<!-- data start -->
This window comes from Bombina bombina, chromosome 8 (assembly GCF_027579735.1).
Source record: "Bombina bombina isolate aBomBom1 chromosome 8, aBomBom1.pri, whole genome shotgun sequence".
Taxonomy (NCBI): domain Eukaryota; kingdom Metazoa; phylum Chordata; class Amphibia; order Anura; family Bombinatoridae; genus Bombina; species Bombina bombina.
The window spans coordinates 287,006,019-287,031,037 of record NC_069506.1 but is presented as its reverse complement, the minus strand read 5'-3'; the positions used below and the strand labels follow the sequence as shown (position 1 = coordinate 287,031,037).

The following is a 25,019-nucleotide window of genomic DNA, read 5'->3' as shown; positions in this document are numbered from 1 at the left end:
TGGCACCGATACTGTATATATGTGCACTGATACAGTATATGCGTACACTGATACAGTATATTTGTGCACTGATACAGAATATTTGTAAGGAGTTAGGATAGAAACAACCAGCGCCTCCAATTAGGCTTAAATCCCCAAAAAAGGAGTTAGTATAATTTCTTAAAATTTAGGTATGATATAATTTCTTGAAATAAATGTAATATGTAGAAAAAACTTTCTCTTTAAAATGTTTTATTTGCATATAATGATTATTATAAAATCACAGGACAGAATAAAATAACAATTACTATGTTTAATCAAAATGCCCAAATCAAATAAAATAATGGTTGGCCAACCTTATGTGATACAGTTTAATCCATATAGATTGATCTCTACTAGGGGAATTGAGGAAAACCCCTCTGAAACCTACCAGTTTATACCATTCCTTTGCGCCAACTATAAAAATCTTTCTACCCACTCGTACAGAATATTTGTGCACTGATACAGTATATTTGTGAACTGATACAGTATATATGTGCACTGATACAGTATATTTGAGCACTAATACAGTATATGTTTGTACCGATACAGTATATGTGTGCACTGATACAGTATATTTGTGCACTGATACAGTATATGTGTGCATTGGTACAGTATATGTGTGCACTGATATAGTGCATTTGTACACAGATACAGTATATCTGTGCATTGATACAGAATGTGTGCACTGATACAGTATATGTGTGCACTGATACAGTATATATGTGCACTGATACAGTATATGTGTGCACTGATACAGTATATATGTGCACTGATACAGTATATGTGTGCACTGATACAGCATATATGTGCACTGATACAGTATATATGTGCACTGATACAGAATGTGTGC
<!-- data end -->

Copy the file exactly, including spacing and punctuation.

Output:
This window comes from Bombina bombina, chromosome 8 (assembly GCF_027579735.1).
Source record: "Bombina bombina isolate aBomBom1 chromosome 8, aBomBom1.pri, whole genome shotgun sequence".
Taxonomy (NCBI): domain Eukaryota; kingdom Metazoa; phylum Chordata; class Amphibia; order Anura; family Bombinatoridae; genus Bombina; species Bombina bombina.
The window spans coordinates 287,006,019-287,031,037 of record NC_069506.1 but is presented as its reverse complement, the minus strand read 5'-3'; the positions used below and the strand labels follow the sequence as shown (position 1 = coordinate 287,031,037).

The following is a 25,019-nucleotide window of genomic DNA, read 5'->3' as shown; positions in this document are numbered from 1 at the left end:
TGGCACCGATACTGTATATATGTGCACTGATACAGTATATGCGTACACTGATACAGTATATTTGTGCACTGATACAGAATATTTGTAAGGAGTTAGGATAGAAACAACCAGCGCCTCCAATTAGGCTTAAATCCCCAAAAAAGGAGTTAGTATAATTTCTTAAAATTTAGGTATGATATAATTTCTTGAAATAAATGTAATATGTAGAAAAAACTTTCTCTTTAAAATGTTTTATTTGCATATAATGATTATTATAAAATCACAGGACAGAATAAAATAACAATTACTATGTTTAATCAAAATGCCCAAATCAAATAAAATAATGGTTGGCCAACCTTATGTGATACAGTTTAATCCATATAGATTGATCTCTACTAGGGGAATTGAGGAAAACCCCTCTGAAACCTACCAGTTTATACCATTCCTTTGCGCCAACTATAAAAATCTTTCTACCCACTCGTACAGAATATTTGTGCACTGATACAGTATATTTGTGAACTGATACAGTATATATGTGCACTGATACAGTATATTTGAGCACTAATACAGTATATGTTTGTACCGATACAGTATATGTGTGCACTGATACAGTATATTTGTGCACTGATACAGTATATGTGTGCATTGGTACAGTATATGTGTGCACTGATATAGTGCATTTGTACACAGATACAGTATATCTGTGCATTGATACAGAATGTGTGCACTGATACAGTATATGTGTGCACTGATACAGTATATATGTGCACTGATACAGTATATGTGTGCACTGATACAGTATATATGTGCACTGATACAGTATATGTGTGCACTGATACAGCATATATGTGCACTGATACAGTATATATGTGCACTGATACAGAATGTGTGC